How Chicago’s Partial Lead Service Line Replacements Worsen the Contamination Problem

In case you hadn’t heard, many parts of Chicago have a problem with lead contamination in their water. This issue mainly stems from the fact that the city hasn’t replaced a lot of its old lead service lines. Many of these lines were installed in the early 1900’s and were never
meant to last this long. So, it’s no wonder they’re breaking down and depositing lead in the water.

Clearly, the time has come to replace these old pipes. But what if we told you there was a problem with how the city has been replacing them?

What if we told you this practice was actually making the lead problem worse? Unfortunately, this is the problem with partial lead service line replacements (PLSLR). In this post, we will explain what a PLSLR is, why it is dangerous, and what you can do to defend your health.

Key Takeaways:

  • A PLSLR is the practice of replacing a portion of a lead service line with copper piping.
  • PLSLR’s have been shown to increase the amount of lead in a home’s drinking water.
  • Chicago should be doing more to urge its citizens away from getting PTSLR’s.
  • Chicagoans can defend themselves against partial replacements by raising awareness about the issue and investing in a quality water filter.

What are Partial Lead Service Line Replacements?

A partial lead service line replacement often occurs during water main maintenance. Often, city workers will accidentally damage the lead service line that leads from the water main to a home. To fix it, they will replace the broken lead piping with copper piping.

On the surface, this practice of getting rid of the lead pipes may sound good. After all, lead pipe replacement is what we want, right? Unfortunately, as the name of the procedure indicates, this is only a partial replacement.

The reason it is only partial is the workers can only replace the portion of the service line that goes from the water main to the property line. Beyond that, it is the property owner’s responsibility to fund any further replacement.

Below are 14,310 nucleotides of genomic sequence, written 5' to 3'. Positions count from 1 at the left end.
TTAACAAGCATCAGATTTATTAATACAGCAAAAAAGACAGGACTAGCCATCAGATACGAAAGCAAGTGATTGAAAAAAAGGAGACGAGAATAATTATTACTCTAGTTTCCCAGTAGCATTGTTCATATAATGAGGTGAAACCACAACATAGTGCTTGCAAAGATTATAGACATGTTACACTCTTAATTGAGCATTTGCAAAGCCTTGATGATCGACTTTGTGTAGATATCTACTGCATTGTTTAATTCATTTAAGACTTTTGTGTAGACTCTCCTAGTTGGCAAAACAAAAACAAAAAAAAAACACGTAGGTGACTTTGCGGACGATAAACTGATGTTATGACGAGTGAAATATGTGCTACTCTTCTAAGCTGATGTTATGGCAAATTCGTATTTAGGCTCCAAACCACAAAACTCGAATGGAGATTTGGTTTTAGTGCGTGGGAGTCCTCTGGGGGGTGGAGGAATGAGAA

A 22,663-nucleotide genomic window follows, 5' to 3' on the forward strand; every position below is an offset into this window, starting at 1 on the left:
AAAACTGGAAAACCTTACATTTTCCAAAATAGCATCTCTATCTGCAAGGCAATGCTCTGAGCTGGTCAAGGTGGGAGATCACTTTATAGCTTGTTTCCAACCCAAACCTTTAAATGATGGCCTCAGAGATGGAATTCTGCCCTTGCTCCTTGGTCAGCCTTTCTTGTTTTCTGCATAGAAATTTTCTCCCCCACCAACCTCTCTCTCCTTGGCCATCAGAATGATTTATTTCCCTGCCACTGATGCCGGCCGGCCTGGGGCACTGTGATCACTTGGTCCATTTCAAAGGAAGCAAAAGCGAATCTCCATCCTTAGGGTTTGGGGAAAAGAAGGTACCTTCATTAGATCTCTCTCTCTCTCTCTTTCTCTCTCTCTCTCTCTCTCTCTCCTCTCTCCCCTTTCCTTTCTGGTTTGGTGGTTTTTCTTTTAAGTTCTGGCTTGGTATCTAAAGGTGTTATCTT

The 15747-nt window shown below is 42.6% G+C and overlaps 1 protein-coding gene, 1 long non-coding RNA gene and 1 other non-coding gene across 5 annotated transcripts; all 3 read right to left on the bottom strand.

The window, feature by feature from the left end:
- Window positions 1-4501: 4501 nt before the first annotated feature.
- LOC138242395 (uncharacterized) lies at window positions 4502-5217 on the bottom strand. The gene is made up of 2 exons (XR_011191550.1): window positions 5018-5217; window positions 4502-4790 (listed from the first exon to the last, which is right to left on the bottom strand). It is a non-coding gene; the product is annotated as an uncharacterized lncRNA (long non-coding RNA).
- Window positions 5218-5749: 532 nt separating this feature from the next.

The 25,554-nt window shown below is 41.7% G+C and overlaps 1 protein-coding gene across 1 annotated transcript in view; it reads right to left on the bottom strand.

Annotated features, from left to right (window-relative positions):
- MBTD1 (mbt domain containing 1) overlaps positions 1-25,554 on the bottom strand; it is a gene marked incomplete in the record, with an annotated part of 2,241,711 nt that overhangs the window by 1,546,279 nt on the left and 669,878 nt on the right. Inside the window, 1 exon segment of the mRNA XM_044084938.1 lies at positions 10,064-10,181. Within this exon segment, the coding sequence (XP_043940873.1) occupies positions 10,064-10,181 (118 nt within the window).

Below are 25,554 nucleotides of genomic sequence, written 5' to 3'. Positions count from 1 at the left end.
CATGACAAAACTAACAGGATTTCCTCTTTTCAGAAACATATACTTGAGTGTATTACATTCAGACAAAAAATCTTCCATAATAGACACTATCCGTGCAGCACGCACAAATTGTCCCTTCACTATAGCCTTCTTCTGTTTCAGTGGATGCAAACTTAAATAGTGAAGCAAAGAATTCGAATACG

However, for various reasons we will discuss, most property owners don’t opt for any further replacement.

Consequently, many homes in Chicago are getting water from service lines that are part copper and part lead. And as we will see, this puts their health at serious risk.

Graphic illustrating how a partial lead service line replacement works

A PLSLR involves replacing the lead piping from the water main to the property line with copper piping.

Why is a PLSLR Dangerous for a Chicago Household?

There are many problems with partial service line replacements. The most obvious issue is they don’t fully get rid of the lead piping. Any technique that leaves Chicago residents at risk of ingesting lead is simply not good enough. After all, lead exposure can lead to all sorts of terrible health problems, including kidney disease, anemia, and heart problems.

Not only does a PLSLR leave lead behind, but it can also increase the amount of lead contamination. It typically does this in a couple of ways:

  1. The process of partial replacement can damage the lead pipe. As workers bang on the pipe to add the copper section, it can dislodge lead pieces and damage the pipe’s protective coating. As a result, the water that flows through it initially will collect a lot of lead and bring it into the home.
  2. The combination of copper and lead causes a chemical reaction. It turns out that lead and copper don’t interact well together. The combination of the two leads to a corrosive reaction that breaks off even more lead from the pipe.

So, as you can see, only partially replacing a lead pipe does little to improve the situation for homeowners. Instead, it typically increases the amount of lead contamination in their drinking water for weeks or months afterward.

This contamination wouldn’t be as much of a problem if the citizens of Chicago were aware of it. However, as we will discuss now, Chicago isn’t doing nearly enough to make them aware.